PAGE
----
> 1) simply drop the branch by removing it's root from the members list,
>    (huge GC costs)
> 
> 2) walk down the dropped branch and set parent to null,
>    (medium dropping costs, medium GC costs)
> 
> 3) or walk down the dropped branch and set parent and members to null?
>    (huge dropping costs)
> 
> Tests till now indicate that (2) is the apropiate solution for my
> current trees (~20000 leafs), but the tree size will significantly.
> 
> Any ideas how the GC will react or how to improve branch dropping
> and GC performance?
> 
> Thomas
>  
> 
> -----BEGIN PGP SIGNATURE-----
> 
> iD8DBQFCVY6S3w+/yD4P9tIRAqRUAJ4iatJd2DarTOUyqsO7DyWsYvL1vwCePlNY
> ZCpVDJxy7mjlMIhwFYFTqtA=
> =Xps0
> -----END PGP SIGNATURE-----
April 07, 2005
Re: GC and big non-binary trees
Can't you just make a tree of that size with dummy data, and see how it 
performs?

Thomas Kuehne wrote:
> -----BEGIN PGP SIGNED MESSAGE-----
> Hash: SHA1
> 
> I'm faced with huge non-binary trees:
> leafs: > 8000000 
> subleafs:  1-40
> depth: > 17
> 
> # class Leaf{
> #       Leaf parent;
> #       Leaf[] members;
> # }
> 
> Saddly the parent member is required and results in crossreferences.
> Occasinally some branches will be dropped.
> 
> Should I
> 1) simply drop the branch by removing it's root from the members list,
>    (huge GC costs)
> 
> 2) walk down the dropped branch and set parent to null,
>    (medium dropping costs, medium GC costs)
> 
> 3) or walk down the dropped branch and set parent and members to null?
>    (huge dropping costs)
> 
> Tests till now indicate that (2) is the apropiate solution for my
> current trees (~20000 leafs), but the tree size will significantly.
> 
> Any ideas how the GC will react or how to improve branch dropping
> and GC performance?
> 
> Thomas
>  
> 
> -----BEGIN PGP SIGNATURE-----
> 
> iD8DBQFCVY6S3w+/yD4P9tIRAqRUAJ4iatJd2DarTOUyqsO7DyWsYvL1vwCePlNY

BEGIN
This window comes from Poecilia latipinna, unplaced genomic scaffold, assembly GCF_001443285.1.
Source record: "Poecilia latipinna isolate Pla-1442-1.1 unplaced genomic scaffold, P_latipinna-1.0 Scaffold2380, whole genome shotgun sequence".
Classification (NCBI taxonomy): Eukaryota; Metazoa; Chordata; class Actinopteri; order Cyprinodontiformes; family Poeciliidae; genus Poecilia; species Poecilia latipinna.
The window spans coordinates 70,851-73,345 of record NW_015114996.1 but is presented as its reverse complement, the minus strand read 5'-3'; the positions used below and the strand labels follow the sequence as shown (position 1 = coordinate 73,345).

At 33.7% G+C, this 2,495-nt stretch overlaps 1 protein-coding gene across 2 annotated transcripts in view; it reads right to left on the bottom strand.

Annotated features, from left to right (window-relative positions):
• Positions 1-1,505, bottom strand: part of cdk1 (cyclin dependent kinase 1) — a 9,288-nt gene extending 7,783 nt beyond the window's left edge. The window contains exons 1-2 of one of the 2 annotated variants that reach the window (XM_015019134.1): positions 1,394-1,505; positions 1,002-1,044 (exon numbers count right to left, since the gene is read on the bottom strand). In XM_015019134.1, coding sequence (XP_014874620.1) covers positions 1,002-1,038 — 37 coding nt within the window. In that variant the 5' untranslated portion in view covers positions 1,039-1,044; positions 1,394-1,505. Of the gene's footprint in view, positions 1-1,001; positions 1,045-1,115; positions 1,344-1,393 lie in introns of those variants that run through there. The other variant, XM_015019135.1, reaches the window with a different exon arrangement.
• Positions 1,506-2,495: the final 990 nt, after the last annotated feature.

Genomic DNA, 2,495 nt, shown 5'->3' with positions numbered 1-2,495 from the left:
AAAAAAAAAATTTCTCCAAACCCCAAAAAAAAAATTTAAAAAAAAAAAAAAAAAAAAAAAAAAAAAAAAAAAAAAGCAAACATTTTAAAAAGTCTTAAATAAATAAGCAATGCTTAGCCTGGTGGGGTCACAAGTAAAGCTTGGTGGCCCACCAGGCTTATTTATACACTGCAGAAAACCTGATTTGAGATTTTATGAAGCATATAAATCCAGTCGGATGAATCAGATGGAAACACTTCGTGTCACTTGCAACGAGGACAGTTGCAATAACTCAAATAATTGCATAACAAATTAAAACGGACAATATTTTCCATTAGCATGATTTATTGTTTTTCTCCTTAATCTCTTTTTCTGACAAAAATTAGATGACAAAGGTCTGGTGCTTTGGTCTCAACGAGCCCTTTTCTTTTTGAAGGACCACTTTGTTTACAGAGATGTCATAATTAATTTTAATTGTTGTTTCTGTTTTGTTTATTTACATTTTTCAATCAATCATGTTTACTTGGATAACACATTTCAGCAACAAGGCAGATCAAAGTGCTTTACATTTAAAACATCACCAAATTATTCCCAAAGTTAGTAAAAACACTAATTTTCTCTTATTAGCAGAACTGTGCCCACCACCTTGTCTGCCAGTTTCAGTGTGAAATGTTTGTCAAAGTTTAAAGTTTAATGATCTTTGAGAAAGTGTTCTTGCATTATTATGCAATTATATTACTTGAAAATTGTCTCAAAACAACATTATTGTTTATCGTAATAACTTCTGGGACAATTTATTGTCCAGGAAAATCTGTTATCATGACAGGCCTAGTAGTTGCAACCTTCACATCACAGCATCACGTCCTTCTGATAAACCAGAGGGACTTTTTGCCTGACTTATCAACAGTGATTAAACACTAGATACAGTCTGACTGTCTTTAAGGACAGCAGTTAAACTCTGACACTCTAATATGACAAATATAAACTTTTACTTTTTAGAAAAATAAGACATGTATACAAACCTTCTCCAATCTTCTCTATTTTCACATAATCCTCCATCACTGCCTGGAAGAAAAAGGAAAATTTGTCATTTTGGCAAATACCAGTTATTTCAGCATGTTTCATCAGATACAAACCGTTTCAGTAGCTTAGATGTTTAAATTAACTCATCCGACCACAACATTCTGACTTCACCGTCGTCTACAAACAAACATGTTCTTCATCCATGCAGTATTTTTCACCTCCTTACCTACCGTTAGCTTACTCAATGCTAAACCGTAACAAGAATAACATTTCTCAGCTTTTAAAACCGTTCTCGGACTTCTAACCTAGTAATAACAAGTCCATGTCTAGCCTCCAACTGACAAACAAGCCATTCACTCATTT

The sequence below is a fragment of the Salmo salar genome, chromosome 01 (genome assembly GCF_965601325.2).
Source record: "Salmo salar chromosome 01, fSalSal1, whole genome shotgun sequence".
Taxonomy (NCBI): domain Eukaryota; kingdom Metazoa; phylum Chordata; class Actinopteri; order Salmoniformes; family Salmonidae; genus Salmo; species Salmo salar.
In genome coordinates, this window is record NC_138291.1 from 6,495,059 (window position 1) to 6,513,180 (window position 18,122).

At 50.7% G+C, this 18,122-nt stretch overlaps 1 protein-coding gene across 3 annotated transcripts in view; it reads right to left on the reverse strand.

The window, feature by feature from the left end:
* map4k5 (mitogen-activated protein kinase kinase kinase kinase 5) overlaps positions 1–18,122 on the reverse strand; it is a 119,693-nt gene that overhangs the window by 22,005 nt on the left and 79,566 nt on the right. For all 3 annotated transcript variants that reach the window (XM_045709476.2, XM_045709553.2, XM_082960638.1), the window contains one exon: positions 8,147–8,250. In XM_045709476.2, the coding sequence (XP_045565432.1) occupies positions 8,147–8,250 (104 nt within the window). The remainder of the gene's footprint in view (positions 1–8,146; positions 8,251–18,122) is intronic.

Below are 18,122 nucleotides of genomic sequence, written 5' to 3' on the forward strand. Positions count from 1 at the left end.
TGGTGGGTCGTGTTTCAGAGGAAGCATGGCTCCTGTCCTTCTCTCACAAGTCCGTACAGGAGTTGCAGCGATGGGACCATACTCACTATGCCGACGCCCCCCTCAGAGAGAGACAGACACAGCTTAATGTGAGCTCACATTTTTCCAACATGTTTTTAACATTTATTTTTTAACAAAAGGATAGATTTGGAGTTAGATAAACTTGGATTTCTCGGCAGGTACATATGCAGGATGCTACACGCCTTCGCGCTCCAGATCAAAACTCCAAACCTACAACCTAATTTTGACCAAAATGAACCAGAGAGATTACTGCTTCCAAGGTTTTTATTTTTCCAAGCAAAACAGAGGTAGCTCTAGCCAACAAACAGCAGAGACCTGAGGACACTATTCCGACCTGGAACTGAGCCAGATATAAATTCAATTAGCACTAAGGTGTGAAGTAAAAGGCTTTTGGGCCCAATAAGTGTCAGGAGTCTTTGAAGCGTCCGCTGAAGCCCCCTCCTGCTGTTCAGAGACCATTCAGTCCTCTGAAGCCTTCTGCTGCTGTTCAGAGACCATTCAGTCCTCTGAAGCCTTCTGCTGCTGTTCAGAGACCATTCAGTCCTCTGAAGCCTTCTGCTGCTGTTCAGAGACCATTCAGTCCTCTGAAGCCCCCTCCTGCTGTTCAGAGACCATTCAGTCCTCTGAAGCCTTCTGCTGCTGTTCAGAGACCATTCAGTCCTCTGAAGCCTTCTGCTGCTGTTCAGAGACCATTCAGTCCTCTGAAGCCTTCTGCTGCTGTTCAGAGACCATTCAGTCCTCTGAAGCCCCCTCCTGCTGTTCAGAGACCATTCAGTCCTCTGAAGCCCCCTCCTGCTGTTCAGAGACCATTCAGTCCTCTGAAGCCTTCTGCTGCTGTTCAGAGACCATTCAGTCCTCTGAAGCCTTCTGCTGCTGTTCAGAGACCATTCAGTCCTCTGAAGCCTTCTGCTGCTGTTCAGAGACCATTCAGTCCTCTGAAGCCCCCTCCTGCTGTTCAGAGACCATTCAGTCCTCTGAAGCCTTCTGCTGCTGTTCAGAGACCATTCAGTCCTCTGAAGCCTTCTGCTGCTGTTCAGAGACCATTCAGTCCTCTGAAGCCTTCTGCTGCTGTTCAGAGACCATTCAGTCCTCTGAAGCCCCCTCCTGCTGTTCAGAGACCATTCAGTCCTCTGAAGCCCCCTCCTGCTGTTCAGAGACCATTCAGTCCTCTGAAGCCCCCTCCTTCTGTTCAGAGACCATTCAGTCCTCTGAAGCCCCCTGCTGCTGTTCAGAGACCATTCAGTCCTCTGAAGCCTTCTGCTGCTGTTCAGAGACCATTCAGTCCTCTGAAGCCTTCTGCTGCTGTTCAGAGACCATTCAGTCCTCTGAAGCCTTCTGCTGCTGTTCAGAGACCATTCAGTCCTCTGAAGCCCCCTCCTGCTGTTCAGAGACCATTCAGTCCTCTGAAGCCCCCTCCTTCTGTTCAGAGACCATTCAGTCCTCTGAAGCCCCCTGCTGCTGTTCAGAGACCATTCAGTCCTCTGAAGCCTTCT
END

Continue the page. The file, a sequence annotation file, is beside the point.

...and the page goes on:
> ZCpVDJxy7mjlMIhwFYFTqtA=
> =Xps0
> -----END PGP SIGNATURE-----
April 08, 2005
Re: GC and big non-binary trees
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Georg Wrede schrieb am Fri, 08 Apr 2005 00:45:10 +0300:
> Can't you just make a tree of that size with dummy data, and see how it 
> performs?

No, I haven't got enough RAM for that.

Thomas


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April 08, 2005
Re: GC and big non-binary trees
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Russ Lewis schrieb am Thu, 07 Apr 2005 13:34:46 -0700:
> (NOTE: All this assumes the current GC, which is a mark-and-sweep GC).
>
> I assume from what you're saying is that the branch is a substantial 
> portion of the tree.
>
> Remember that, when the GC scans, it only scans the *live* portion of 
> the tree.  So, if you disconnect a large subset of the tree (even if 
> that subset still has links back to the live data), then the GC will 
> never scan any of the nodes of the branch.  So it doesn't matter whether 
> you set the 'parent' parameters in them to null or not.

Arg, why did I thought it was a reference counting GC???
Back to the drawing board!

> Concept:
> The cost of a pass of the GC is proportional to the size of the live set 
> at the time of the sweep.
>
> On the other hand, having a lot of garbage lingering around means that 
> you will more quickly run out of available memory, which causes the GC 
> to run sooner.  So, if you are *certain* that the entire branch is 
> garbage (no outside references into any node), then you could decide to 
> recursively delete all of the nodes in the branch.  That would increase 
> your 'dropping' costs, but would probably result in better long-term 
> performance.  However, it might not be a good option if you're worried 
> about the real-time performance of your drop operation.

It's not a realtime application, rather a small memory eating animal!
As I know the branch size at dropping time I'll try to delete all leafs
in big branches and leaf small branches to the GC.

<snip>

> Hope this makes sense, and at least some of it applies to your work :)

Thanks, you gave me some ideas worth playing around with.

Thomas